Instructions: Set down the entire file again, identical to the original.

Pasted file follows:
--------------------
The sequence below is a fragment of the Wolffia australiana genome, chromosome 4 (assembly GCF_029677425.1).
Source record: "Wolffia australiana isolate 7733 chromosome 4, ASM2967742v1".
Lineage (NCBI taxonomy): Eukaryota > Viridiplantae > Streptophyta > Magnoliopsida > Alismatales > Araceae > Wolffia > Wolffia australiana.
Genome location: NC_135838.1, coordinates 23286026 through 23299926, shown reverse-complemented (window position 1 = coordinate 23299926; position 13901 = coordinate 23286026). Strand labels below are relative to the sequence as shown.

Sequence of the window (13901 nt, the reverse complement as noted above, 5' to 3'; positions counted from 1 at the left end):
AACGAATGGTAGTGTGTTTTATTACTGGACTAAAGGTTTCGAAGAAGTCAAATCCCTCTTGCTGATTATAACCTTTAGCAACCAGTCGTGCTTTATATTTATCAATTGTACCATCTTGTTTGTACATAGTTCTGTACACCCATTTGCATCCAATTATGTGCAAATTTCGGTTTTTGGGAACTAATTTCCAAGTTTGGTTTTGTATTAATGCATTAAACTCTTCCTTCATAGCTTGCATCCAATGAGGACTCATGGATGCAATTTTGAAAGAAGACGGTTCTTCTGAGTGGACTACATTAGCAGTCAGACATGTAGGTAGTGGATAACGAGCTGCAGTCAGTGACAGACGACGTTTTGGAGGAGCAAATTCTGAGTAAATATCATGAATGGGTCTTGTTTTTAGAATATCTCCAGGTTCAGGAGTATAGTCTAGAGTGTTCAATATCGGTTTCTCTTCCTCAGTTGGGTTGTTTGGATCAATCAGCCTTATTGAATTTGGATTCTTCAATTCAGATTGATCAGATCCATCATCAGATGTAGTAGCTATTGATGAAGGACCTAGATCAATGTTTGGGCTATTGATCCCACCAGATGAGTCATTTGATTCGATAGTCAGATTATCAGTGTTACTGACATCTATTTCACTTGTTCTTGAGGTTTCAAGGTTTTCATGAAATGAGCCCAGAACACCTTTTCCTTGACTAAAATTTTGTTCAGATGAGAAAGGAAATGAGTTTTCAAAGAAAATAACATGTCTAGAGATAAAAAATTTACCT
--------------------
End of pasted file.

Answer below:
The sequence below is a fragment of the Wolffia australiana genome, chromosome 4 (assembly GCF_029677425.1).
Source record: "Wolffia australiana isolate 7733 chromosome 4, ASM2967742v1".
Lineage (NCBI taxonomy): Eukaryota > Viridiplantae > Streptophyta > Magnoliopsida > Alismatales > Araceae > Wolffia > Wolffia australiana.
Genome location: NC_135838.1, coordinates 23286026 through 23299926, shown reverse-complemented (window position 1 = coordinate 23299926; position 13901 = coordinate 23286026). Strand labels below are relative to the sequence as shown.

Sequence of the window (13901 nt, the reverse complement as noted above, 5' to 3'; positions counted from 1 at the left end):
AACGAATGGTAGTGTGTTTTATTACTGGACTAAAGGTTTCGAAGAAGTCAAATCCCTCTTGCTGATTATAACCTTTAGCAACCAGTCGTGCTTTATATTTATCAATTGTACCATCTTGTTTGTACATAGTTCTGTACACCCATTTGCATCCAATTATGTGCAAATTTCGGTTTTTGGGAACTAATTTCCAAGTTTGGTTTTGTATTAATGCATTAAACTCTTCCTTCATAGCTTGCATCCAATGAGGACTCATGGATGCAATTTTGAAAGAAGACGGTTCTTCTGAGTGGACTACATTAGCAGTCAGACATGTAGGTAGTGGATAACGAGCTGCAGTCAGTGACAGACGACGTTTTGGAGGAGCAAATTCTGAGTAAATATCATGAATGGGTCTTGTTTTTAGAATATCTCCAGGTTCAGGAGTATAGTCTAGAGTGTTCAATATCGGTTTCTCTTCCTCAGTTGGGTTGTTTGGATCAATCAGCCTTATTGAATTTGGATTCTTCAATTCAGATTGATCAGATCCATCATCAGATGTAGTAGCTATTGATGAAGGACCTAGATCAATGTTTGGGCTATTGATCCCACCAGATGAGTCATTTGATTCGATAGTCAGATTATCAGTGTTACTGACATCTATTTCACTTGTTCTTGAGGTTTCAAGGTTTTCATGAAATGAGCCCAGAACACCTTTTCCTTGACTAAAATTTTGTTCAGATGAGAAAGGAAATGAGTTTTCAAAGAAAATAACATGTCTAGAGATAAAAAATTTACCT